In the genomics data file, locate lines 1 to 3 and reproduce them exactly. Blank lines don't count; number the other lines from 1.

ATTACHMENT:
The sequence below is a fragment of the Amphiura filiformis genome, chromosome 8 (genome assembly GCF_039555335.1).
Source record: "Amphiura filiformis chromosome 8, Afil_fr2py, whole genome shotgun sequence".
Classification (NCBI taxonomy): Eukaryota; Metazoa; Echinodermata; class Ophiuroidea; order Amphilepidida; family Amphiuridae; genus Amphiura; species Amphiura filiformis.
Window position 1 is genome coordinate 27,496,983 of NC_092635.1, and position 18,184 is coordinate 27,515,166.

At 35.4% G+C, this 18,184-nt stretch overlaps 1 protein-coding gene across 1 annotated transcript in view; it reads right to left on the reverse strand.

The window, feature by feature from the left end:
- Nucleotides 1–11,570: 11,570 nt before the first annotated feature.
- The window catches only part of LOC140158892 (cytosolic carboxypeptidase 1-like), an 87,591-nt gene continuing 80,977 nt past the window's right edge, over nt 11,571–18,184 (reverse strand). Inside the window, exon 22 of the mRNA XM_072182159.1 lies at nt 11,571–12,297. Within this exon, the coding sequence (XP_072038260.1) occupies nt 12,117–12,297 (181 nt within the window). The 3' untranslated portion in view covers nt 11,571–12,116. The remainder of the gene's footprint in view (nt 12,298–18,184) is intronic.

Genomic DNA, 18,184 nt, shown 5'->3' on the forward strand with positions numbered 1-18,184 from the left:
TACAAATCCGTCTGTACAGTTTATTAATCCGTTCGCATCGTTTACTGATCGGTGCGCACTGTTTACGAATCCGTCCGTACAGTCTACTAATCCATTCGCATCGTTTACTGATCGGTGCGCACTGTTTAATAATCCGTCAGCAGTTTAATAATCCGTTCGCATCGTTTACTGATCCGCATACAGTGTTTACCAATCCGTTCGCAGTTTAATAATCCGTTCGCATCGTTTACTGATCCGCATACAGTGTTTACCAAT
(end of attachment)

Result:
The sequence below is a fragment of the Amphiura filiformis genome, chromosome 8 (genome assembly GCF_039555335.1).
Source record: "Amphiura filiformis chromosome 8, Afil_fr2py, whole genome shotgun sequence".
Classification (NCBI taxonomy): Eukaryota; Metazoa; Echinodermata; class Ophiuroidea; order Amphilepidida; family Amphiuridae; genus Amphiura; species Amphiura filiformis.